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What happened when some famous gag orders were broken

Former president Donald Trump faces two partial gag orders barring him from making certain types of public statements related to his upcoming D.C. trial on federal charges of seeking to block President Biden’s 2020 election victory, and to a New York civil fraud case about inflating property valuations.

On Friday he was ordered to pay $5,000 for violating the New York order by failing to remove a social media post about a court clerk from his website. That same day, he asked for the D.C. gag order to be put on hold while he appeals, and the judge said she would pause it temporarily.

Here are some other examples from notable cases where gag orders were violated — by defendants or others involved in the cases.

Stone, a longtime Trump confidant, was indicted in Washington, D.C., in 2019 for lying to Congress and covering up his efforts to learn about hacked Democratic emails before the 2016 election. U.S. District Judge Amy Berman Jackson barred all parties in the case from making potentially prejudicial statements in public or interfering with the administration of justice at the courthouse.

During pretrial proceedings, Stone posted on Instagram a photo of Jackson with an image that resembled rifle scope crosshairs next to her head. In response, Jackson expanded her gag order, banning Stone from speaking publicly about the investigation or case against him. When Stone continued posting vitriolic and profane messages about the case, the judge barred him from Instagram and other social media for the duration of his prosecution, citing his “middle-school” behavior.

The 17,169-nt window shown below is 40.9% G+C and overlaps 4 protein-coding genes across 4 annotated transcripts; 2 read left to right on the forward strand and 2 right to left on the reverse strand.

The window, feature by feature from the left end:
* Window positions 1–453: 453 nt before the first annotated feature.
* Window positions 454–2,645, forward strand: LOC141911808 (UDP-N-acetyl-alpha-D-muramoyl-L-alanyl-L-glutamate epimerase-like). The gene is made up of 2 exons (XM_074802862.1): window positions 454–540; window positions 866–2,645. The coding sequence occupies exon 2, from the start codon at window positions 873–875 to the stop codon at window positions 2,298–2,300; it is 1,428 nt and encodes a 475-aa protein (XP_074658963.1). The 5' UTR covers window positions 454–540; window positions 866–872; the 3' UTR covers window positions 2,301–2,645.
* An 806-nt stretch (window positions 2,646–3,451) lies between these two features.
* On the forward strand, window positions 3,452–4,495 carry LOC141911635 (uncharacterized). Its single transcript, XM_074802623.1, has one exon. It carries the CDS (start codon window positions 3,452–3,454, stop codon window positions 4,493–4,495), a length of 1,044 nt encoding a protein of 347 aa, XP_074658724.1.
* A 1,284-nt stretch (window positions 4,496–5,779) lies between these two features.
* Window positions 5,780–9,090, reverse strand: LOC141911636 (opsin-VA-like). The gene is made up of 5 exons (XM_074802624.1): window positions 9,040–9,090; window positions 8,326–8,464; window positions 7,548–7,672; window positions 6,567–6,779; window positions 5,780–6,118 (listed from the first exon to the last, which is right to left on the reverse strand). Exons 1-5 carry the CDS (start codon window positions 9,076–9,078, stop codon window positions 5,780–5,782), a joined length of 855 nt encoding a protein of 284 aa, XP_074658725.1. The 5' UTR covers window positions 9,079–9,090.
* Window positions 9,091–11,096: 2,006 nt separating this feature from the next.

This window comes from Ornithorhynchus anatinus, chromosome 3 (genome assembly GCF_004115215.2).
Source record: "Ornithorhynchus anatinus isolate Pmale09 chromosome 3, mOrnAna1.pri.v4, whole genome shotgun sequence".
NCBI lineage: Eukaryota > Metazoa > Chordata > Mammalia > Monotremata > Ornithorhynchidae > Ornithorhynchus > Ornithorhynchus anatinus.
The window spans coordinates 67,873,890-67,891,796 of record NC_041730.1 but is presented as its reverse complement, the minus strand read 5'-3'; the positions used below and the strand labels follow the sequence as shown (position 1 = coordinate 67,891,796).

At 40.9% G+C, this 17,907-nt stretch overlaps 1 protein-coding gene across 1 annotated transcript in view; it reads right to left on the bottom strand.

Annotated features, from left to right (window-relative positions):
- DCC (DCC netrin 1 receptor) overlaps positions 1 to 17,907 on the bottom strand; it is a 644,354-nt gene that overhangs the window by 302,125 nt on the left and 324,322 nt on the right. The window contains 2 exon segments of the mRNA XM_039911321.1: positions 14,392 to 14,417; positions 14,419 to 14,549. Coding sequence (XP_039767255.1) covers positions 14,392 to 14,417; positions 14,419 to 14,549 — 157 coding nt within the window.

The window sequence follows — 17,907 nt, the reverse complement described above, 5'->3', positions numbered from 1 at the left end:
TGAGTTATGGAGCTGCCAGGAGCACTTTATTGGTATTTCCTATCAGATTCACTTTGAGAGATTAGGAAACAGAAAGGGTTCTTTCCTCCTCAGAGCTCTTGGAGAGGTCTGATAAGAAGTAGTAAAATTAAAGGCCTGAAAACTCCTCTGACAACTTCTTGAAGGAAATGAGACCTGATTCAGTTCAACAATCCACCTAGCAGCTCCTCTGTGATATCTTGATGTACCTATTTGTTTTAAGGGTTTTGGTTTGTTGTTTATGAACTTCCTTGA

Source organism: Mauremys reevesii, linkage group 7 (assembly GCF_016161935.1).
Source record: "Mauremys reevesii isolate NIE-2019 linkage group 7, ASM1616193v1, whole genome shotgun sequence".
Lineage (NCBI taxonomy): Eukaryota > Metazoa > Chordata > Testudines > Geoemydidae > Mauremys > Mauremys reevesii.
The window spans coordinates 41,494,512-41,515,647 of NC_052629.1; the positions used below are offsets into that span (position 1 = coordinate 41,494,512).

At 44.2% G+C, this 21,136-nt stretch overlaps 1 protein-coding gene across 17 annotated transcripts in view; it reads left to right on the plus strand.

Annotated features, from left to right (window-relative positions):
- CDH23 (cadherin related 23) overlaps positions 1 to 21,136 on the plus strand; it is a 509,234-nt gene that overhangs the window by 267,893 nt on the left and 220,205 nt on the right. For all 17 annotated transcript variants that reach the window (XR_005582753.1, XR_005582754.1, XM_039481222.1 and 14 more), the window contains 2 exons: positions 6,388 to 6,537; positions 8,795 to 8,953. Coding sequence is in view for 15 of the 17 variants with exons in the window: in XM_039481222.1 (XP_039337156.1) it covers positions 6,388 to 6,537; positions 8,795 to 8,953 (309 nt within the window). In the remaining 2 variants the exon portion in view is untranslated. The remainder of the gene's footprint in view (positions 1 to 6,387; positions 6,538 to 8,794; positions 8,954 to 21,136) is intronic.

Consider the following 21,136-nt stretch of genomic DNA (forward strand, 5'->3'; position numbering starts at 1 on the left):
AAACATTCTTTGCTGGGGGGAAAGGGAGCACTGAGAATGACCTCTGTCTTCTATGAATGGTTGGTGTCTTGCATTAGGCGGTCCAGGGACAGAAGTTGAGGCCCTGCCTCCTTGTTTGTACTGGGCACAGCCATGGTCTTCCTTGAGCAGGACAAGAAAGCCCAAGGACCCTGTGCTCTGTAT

Stone was convicted on all counts and sentenced to more than three years in prison. Trump commuted his sentence and pardoned him before leaving office.

A state judge in Maryland issued a gag order in the high-profile 2022 trial of Keith Davis Jr., a Baltimore man who had been tried four times previously in the 2015 murder of a racetrack security guard. Each trial ended in a hung jury or a guilty verdict being overturned.

Before the fifth trial, State’s Attorney Marilyn Mosby had asked for a gag order because of intense public scrutiny of the case. Then she replied on Instagram to a woman who criticized the prosecution with the comment, “You really shouldn’t believe everything you read.”

Circuit Judge John Nugent ruled that Mosby’s post was “a willful violation of this court’s gag order” and fined her $1,500. The judge said Mosby could avoid the fine by abiding by a stricter gag order, which Mosby did.

Her successor as state’s attorney eventually dismissed the murder charge against Davis.

Watkins represented a witness in the criminal trial of former Missouri Gov. Eric Greitens. His client was the ex-husband of the woman whom Greitens had an affair with, and then allegedly assaulted and blackmailed.

St. Louis Circuit Court Judge Rex Burlison imposed a gag order in the case, but Watkins held a news conference outside the courthouse less than two weeks later. Watkins said he didn’t know about the order.